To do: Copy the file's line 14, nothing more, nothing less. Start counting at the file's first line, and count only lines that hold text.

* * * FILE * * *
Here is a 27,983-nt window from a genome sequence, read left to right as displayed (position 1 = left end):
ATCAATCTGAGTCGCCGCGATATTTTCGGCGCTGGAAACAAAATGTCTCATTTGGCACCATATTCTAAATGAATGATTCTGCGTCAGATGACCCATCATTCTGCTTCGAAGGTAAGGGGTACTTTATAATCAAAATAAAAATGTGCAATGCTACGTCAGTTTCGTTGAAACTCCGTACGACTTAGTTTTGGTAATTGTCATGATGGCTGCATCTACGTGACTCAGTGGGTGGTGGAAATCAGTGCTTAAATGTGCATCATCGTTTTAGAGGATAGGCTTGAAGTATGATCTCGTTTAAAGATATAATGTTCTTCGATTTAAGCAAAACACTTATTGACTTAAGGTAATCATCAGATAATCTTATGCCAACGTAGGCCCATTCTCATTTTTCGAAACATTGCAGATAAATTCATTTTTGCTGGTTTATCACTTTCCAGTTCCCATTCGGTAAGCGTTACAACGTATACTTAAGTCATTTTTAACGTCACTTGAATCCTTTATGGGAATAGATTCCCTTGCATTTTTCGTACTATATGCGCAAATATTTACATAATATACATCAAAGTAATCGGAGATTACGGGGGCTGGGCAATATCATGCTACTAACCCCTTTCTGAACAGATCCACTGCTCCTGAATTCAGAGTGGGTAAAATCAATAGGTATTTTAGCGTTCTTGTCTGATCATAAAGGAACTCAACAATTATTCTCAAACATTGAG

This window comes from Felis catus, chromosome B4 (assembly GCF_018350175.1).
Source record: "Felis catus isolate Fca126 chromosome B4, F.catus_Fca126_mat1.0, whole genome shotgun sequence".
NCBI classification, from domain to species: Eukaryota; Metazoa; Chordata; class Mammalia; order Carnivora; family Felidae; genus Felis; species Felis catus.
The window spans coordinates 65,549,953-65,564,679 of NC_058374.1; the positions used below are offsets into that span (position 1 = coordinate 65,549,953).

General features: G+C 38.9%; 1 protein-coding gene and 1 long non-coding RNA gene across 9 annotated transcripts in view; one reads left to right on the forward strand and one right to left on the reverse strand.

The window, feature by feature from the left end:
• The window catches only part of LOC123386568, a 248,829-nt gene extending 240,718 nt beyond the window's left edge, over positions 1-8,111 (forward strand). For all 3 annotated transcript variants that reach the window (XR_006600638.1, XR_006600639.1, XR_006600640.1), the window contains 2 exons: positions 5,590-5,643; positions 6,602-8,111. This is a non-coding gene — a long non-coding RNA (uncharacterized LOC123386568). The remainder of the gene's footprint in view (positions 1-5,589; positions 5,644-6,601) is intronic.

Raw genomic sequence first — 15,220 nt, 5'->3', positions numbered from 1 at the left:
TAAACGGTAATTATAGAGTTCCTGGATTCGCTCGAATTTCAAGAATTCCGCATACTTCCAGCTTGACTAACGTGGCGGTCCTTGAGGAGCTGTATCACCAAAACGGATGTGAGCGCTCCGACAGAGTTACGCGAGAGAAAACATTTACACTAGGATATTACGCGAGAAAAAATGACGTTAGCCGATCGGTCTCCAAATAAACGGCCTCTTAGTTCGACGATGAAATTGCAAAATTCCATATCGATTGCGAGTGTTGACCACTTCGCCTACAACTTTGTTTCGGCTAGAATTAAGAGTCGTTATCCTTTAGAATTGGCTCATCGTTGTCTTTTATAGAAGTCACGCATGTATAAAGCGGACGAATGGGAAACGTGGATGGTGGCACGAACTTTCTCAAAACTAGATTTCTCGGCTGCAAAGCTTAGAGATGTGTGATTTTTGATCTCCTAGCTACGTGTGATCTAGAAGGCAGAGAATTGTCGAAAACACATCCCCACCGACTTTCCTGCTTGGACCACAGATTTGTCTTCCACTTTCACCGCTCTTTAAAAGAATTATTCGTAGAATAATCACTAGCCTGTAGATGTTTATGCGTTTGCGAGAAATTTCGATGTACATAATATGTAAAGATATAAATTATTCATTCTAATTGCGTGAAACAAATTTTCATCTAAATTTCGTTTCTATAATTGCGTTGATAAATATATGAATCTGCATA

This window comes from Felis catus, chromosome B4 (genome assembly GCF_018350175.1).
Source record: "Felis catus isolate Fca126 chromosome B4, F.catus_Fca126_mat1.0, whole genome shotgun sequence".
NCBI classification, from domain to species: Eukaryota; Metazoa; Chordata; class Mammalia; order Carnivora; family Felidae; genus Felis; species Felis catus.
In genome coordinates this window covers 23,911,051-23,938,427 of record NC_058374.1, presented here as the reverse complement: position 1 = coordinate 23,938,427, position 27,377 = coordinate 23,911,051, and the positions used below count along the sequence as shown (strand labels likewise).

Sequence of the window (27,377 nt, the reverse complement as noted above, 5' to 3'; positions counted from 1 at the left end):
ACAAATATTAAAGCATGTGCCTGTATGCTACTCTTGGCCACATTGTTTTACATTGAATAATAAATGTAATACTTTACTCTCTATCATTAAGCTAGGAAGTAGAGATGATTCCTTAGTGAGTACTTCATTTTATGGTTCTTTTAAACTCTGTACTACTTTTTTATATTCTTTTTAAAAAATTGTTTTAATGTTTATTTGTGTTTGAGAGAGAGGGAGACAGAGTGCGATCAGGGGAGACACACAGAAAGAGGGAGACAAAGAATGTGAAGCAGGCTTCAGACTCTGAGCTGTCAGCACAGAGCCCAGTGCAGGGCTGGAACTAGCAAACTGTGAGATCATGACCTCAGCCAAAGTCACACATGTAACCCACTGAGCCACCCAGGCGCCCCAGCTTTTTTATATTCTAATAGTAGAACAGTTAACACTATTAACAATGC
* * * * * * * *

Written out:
NCBI classification, from domain to species: Eukaryota; Metazoa; Chordata; class Mammalia; order Carnivora; family Felidae; genus Felis; species Felis catus.